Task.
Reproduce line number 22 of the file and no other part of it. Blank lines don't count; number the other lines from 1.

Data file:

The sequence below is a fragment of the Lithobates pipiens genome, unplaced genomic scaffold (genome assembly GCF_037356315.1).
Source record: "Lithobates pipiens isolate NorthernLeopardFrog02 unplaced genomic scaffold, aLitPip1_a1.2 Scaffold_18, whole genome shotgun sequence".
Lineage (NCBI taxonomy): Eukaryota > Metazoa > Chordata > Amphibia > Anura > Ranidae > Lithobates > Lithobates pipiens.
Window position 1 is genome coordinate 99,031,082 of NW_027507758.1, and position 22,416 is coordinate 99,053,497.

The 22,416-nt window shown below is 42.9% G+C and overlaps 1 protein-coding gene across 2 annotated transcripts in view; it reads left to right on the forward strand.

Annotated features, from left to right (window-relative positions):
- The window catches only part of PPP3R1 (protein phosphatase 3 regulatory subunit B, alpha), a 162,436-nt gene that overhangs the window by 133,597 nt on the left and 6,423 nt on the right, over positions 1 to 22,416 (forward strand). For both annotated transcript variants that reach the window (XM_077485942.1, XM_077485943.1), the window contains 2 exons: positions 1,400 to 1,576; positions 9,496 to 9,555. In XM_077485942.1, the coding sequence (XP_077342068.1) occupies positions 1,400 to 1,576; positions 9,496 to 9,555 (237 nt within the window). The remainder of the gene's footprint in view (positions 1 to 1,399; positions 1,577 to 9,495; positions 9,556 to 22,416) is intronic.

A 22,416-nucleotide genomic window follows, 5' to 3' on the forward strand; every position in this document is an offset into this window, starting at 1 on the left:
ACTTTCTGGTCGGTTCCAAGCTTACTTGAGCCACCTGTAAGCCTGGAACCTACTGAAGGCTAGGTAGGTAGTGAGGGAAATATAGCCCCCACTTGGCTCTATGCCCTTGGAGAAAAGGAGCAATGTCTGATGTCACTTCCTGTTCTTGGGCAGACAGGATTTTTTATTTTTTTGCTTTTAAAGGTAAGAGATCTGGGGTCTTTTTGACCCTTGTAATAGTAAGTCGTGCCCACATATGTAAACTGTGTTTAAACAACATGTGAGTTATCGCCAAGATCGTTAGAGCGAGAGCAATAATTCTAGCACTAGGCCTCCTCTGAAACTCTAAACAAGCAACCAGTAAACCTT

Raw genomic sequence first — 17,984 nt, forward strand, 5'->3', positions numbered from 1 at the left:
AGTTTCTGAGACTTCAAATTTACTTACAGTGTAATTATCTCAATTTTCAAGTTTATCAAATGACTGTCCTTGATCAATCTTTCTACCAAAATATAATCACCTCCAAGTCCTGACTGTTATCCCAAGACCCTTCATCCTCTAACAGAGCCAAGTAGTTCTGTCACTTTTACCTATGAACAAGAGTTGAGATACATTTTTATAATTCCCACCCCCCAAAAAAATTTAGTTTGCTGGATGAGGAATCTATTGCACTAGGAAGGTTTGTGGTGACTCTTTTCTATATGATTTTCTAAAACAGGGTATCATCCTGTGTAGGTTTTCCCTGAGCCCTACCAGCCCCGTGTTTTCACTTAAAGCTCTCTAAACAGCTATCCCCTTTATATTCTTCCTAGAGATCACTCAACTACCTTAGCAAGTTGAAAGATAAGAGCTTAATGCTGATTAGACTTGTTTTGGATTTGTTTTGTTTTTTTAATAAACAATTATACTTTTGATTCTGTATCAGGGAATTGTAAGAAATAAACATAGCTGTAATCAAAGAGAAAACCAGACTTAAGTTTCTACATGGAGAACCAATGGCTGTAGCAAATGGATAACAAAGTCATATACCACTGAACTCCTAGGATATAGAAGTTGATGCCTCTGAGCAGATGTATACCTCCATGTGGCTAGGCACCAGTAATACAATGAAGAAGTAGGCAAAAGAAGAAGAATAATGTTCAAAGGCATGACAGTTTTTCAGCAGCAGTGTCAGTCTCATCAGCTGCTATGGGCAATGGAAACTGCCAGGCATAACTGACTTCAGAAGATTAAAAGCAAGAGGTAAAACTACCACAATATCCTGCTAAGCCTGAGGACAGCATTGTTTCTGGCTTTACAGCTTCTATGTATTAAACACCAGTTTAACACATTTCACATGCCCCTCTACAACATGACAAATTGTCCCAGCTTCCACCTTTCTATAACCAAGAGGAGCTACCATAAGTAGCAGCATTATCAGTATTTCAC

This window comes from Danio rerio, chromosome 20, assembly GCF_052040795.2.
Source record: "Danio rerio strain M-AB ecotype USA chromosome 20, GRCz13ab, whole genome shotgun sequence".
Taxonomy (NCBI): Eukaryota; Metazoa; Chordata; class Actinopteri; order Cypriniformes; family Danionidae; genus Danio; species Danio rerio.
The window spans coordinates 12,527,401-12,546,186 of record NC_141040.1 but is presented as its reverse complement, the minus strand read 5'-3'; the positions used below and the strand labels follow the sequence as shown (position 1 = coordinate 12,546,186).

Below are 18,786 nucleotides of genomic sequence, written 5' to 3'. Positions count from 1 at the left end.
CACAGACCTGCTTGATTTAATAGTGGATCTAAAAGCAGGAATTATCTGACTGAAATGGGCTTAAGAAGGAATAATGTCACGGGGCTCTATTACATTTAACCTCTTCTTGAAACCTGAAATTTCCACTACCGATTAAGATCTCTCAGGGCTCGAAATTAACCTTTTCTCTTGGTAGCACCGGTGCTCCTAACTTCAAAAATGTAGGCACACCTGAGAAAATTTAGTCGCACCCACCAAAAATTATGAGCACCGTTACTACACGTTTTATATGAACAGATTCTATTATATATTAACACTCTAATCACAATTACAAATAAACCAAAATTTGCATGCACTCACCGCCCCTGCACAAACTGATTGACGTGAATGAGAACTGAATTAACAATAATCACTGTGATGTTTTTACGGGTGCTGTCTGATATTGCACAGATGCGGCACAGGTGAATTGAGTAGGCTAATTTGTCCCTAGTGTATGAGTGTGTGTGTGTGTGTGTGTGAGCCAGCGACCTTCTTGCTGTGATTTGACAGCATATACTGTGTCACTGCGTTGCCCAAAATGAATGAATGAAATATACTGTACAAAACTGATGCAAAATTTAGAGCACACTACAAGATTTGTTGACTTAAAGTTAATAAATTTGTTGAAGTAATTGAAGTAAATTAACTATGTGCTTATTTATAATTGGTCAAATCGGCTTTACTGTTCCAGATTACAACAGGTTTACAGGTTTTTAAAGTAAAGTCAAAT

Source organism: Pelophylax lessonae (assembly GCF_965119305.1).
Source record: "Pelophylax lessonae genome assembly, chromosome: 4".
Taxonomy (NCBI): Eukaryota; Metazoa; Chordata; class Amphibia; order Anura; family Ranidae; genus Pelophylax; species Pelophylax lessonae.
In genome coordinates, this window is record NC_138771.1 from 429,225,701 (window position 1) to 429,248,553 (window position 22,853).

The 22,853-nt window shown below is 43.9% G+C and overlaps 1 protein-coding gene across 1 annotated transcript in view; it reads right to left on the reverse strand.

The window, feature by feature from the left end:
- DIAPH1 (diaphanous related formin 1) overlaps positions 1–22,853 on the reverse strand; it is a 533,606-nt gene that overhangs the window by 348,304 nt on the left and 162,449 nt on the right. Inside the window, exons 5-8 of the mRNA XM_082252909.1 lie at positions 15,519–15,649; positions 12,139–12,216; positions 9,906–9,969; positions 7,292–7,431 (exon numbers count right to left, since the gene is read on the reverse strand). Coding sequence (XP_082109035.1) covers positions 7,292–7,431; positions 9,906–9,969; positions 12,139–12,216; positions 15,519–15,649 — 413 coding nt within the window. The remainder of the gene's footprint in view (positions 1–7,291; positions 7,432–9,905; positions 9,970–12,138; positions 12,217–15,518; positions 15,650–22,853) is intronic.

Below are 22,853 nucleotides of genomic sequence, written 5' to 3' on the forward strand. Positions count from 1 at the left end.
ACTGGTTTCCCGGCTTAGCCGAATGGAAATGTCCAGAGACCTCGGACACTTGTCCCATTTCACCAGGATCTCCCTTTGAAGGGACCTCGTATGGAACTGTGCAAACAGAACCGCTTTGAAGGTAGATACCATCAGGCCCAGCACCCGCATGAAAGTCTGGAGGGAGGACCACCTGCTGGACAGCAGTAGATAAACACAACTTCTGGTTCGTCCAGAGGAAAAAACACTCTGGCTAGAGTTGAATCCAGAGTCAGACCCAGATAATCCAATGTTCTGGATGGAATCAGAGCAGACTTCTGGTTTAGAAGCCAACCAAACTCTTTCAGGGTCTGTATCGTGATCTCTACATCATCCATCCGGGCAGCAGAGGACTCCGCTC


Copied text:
The 22,853-nt window shown below is 43.9% G+C and overlaps 1 protein-coding gene across 1 annotated transcript in view; it reads right to left on the reverse strand.